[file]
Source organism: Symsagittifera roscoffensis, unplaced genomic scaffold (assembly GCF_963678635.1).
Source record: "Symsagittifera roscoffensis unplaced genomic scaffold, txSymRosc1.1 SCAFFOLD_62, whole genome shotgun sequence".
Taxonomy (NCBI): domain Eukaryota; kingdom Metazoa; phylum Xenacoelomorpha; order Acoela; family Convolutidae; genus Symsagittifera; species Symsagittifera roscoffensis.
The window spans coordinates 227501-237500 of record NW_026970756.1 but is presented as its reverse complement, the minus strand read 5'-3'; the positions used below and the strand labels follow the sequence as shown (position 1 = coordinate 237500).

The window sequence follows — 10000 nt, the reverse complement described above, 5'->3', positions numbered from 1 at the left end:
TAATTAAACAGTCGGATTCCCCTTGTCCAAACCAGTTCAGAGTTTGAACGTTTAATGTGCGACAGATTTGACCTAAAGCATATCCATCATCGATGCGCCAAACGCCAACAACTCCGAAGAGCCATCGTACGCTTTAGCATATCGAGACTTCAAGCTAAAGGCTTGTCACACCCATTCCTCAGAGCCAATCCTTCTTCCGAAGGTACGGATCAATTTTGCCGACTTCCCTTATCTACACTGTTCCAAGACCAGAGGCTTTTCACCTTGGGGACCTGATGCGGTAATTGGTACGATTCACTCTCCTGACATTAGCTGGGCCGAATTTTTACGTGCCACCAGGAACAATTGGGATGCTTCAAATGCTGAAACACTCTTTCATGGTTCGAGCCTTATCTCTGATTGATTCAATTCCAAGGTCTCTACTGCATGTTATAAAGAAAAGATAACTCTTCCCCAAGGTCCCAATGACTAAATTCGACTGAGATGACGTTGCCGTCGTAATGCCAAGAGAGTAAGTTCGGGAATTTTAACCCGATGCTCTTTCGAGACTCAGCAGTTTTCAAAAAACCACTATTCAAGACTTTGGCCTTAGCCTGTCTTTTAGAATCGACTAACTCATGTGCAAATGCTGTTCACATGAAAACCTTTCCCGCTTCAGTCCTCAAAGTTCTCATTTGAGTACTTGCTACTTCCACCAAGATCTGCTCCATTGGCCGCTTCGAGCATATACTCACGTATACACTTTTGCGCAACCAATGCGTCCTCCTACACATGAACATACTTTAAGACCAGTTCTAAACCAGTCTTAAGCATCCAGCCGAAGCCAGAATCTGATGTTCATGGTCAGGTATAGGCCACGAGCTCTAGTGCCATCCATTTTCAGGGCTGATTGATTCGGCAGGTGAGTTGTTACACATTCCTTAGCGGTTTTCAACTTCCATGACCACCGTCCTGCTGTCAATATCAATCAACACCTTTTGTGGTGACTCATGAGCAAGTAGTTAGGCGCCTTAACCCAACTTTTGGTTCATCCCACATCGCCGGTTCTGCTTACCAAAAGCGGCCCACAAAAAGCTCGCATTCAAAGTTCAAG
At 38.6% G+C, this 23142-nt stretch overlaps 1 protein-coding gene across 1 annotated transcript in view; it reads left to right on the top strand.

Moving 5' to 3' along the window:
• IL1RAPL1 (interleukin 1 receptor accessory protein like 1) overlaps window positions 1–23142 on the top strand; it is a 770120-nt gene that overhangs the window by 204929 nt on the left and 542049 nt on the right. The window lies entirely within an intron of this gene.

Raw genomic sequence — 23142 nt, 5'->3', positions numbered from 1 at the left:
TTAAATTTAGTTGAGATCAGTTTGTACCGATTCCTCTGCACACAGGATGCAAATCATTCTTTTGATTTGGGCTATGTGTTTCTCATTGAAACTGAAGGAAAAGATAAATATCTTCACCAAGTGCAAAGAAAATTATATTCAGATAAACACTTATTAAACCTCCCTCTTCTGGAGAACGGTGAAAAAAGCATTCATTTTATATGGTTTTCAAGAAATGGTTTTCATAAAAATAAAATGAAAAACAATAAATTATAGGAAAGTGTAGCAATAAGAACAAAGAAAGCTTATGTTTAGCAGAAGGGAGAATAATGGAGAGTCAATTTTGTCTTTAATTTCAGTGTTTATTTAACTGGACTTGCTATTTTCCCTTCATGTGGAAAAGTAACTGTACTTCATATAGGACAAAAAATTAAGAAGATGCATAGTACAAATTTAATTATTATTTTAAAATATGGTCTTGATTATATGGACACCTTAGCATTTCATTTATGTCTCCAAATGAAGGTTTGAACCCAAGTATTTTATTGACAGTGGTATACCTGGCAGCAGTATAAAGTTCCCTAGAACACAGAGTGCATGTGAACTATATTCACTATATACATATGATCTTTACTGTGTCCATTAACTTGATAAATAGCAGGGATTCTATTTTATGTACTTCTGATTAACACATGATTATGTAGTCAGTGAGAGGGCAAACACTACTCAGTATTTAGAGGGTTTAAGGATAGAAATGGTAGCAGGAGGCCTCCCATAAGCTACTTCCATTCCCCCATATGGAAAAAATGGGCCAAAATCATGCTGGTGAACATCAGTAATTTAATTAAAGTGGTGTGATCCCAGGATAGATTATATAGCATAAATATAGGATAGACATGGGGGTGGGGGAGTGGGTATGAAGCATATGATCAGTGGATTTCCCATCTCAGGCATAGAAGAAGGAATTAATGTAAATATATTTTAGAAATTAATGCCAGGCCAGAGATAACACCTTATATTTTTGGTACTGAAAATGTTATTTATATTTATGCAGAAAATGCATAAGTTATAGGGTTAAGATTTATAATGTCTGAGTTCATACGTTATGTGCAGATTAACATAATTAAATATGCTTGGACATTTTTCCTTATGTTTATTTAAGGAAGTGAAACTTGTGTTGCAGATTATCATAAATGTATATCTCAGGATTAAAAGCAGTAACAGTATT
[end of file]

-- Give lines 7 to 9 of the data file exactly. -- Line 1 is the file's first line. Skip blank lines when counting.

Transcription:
At 38.6% G+C, this 23142-nt stretch overlaps 1 protein-coding gene across 1 annotated transcript in view; it reads left to right on the top strand.

Moving 5' to 3' along the window:
• IL1RAPL1 (interleukin 1 receptor accessory protein like 1) overlaps window positions 1–23142 on the top strand; it is a 770120-nt gene that overhangs the window by 204929 nt on the left and 542049 nt on the right. The window lies entirely within an intron of this gene.